CW, be thankful you don’t use Bigpond’s mail servers – remember how long it took them to fix a catastrophic email failure.

(Jeremy, the above is meant as some general RAID based thoughts – if it sounds accusatory that is not the intention.)

Posted by: wilbert at November 15, 2005 10:49 AM

The disks were about 6 months old, and we replaced the first disk within 30 mins of receiving an error. The 2nd disk failed 30 mins later. The third disk didn't fully fail, but a bad block couldn't be recovered, and resulted in a file system corruption an hour later.

Posted by: Jeremy Howard at November 15, 2005 11:52 AM

Dixp8 - 2 HD in a RAID? You're using RAID 1? Check out the brief description of RAID. You might want to upgrade to RAID 5 which uses at least 3 HD. And from what wilbert says, maybe 3 HD from different brands?

Try not to equate RAID (which is supposed to reduce data loss from a bad write and to keep you running regardless) with regular and routine Data / System Backup which you still do in some fashion - that backs up and allows you to archive data - protection from some hardware/software/end user accidents that RAID cannot do.

Posted by: anandasim at November 15, 2005 12:09 PM

Here's some more information about what happened, for those who are interested.

Posted by: Jeremy Howard at November 15, 2005 12:24 PM

Anandsim, I think Wilbert meant that you get the same drive model and brand for each RAID array you are using and you purchase the drives from different batches of production to elliminate the chance of both drives coming out after each other in the manufacturing process. To eliminate simple QA mistakes such as he was asleep when that lot passed his desk. And other QA factors that can happen in a manufacturing process.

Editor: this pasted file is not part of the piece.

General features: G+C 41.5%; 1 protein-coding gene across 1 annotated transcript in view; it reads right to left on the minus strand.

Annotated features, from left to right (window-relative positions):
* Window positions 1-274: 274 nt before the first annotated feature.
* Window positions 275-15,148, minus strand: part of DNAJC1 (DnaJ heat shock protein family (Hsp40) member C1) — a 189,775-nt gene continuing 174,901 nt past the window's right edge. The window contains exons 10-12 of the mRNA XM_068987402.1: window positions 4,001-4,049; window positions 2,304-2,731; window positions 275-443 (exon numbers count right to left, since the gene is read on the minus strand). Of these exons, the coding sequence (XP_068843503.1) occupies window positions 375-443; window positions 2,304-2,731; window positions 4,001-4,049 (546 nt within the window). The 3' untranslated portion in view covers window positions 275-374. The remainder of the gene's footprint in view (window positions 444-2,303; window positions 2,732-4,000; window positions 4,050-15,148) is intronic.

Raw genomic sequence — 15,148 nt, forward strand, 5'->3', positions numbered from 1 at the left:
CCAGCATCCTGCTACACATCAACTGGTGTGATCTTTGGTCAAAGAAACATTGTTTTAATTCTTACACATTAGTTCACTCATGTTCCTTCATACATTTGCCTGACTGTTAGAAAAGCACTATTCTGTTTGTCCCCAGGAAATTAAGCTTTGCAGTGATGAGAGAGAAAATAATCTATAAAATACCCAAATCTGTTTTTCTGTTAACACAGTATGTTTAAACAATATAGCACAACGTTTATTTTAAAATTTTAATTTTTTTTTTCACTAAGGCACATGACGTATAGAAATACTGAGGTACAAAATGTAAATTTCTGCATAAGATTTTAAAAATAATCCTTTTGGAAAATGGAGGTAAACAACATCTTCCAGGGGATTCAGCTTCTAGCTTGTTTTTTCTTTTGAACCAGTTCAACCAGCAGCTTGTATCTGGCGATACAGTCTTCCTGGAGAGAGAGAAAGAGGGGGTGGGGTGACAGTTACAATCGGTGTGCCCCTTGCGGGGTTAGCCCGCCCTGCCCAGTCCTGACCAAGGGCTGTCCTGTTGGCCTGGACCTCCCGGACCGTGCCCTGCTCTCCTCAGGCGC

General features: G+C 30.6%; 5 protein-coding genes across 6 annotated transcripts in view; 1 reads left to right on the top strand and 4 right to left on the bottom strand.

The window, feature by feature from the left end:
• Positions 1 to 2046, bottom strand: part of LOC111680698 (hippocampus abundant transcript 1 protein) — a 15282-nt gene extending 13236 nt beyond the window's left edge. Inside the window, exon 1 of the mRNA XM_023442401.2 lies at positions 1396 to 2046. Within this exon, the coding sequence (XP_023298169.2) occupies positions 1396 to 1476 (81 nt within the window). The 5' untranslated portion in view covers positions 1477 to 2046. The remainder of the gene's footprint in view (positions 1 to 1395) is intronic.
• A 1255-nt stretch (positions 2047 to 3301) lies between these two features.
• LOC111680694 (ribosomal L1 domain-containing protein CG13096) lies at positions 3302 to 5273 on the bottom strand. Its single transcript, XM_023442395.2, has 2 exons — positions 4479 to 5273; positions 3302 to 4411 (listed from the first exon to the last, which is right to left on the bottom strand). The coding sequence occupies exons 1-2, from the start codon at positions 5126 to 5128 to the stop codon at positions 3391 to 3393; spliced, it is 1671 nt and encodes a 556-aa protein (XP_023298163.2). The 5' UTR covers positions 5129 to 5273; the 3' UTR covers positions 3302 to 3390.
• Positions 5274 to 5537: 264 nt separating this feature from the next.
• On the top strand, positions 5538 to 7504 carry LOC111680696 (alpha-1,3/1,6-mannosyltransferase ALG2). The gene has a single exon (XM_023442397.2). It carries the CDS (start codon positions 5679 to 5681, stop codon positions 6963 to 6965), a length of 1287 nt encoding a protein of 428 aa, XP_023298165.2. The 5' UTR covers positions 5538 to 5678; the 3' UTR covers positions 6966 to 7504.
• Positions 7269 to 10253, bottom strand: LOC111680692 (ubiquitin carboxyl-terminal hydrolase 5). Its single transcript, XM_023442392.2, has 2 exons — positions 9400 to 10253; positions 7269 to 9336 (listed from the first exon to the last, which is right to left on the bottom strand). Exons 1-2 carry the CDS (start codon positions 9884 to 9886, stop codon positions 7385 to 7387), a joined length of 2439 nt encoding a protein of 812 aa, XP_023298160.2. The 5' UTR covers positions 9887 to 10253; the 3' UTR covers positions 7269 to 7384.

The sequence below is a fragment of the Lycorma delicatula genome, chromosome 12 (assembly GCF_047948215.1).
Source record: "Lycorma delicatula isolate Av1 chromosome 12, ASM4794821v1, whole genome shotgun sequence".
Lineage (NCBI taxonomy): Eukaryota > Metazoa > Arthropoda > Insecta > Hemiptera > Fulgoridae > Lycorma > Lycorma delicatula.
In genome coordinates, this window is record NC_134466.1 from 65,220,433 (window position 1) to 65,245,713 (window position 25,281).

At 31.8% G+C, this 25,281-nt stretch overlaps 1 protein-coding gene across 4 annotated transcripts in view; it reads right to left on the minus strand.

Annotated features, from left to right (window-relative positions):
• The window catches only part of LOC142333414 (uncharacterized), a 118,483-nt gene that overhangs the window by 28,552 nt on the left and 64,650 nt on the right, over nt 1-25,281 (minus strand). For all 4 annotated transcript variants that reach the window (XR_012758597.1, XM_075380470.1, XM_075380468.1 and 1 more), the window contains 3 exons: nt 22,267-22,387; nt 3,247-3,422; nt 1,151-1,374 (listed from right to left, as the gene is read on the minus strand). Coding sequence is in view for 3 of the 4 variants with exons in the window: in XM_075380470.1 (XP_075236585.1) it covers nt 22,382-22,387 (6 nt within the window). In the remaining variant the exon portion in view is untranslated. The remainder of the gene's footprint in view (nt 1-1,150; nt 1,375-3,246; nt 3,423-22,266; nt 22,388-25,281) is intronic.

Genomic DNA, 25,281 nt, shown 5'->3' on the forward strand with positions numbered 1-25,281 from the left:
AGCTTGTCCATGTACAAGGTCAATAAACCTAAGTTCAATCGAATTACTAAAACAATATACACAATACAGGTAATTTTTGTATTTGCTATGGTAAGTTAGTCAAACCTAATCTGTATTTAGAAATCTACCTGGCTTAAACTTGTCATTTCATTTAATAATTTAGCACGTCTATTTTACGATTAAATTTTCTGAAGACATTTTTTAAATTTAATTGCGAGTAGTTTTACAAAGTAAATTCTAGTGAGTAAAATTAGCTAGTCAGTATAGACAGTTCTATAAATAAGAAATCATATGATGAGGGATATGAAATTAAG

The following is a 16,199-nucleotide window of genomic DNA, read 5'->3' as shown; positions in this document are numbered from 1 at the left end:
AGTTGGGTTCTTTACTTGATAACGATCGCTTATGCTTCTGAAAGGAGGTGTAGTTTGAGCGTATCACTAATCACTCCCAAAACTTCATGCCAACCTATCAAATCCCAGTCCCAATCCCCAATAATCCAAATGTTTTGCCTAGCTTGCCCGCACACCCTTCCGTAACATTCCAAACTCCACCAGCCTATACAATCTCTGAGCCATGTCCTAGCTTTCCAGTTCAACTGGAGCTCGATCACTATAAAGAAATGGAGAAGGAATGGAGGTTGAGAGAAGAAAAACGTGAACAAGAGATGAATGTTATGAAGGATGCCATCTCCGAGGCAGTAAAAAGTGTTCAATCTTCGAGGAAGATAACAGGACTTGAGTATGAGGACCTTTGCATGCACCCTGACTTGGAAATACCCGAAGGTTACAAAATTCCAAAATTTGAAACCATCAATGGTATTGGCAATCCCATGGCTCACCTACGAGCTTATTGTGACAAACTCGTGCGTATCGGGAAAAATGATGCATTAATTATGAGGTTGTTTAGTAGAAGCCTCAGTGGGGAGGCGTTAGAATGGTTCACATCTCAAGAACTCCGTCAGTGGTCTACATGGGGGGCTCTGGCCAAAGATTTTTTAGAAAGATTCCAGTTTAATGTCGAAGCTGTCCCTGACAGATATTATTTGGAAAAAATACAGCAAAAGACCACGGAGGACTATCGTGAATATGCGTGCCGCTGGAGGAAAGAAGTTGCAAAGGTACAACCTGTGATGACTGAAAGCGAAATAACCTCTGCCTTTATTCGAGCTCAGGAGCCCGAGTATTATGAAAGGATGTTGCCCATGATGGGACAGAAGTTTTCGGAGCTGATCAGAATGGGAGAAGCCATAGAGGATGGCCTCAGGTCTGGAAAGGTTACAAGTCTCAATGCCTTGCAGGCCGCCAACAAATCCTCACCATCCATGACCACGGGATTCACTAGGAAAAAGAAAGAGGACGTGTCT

The problems start becoming a little trickier once you start getting 5 or more drives. As then they become like your car tyres on your car. You have the hot-swap in the boot ready to change in an instant but how do you know where the next pothole in the road is. Is it 100 metres down the road or 100,000 km's. A piece of string theory.

So as you start monitoring the batch and serial numbers of all your drives in production you still need to maintain your hot-swap drives for serial number and batch compatability within your RAID arrays and the service retirment date for each drive. And quantities of replacement on-site drives is always a lovely discussion between parties involved. Then bring up 'How about a hot-swap server' and instantly double the anger and double the price.

You should also use network and file server management such as HP OpenView, Dell OpenManage and Intel Server Managment software to check with the server manufacturer for BIOS and Firmware updates and the standard server monitoring that this type of software performs. With the final bit of advice is to subscribe to the drive manufacturer's e-mail/rss lists to be notified about any errors/updates involved with that particular piece of hardware or software.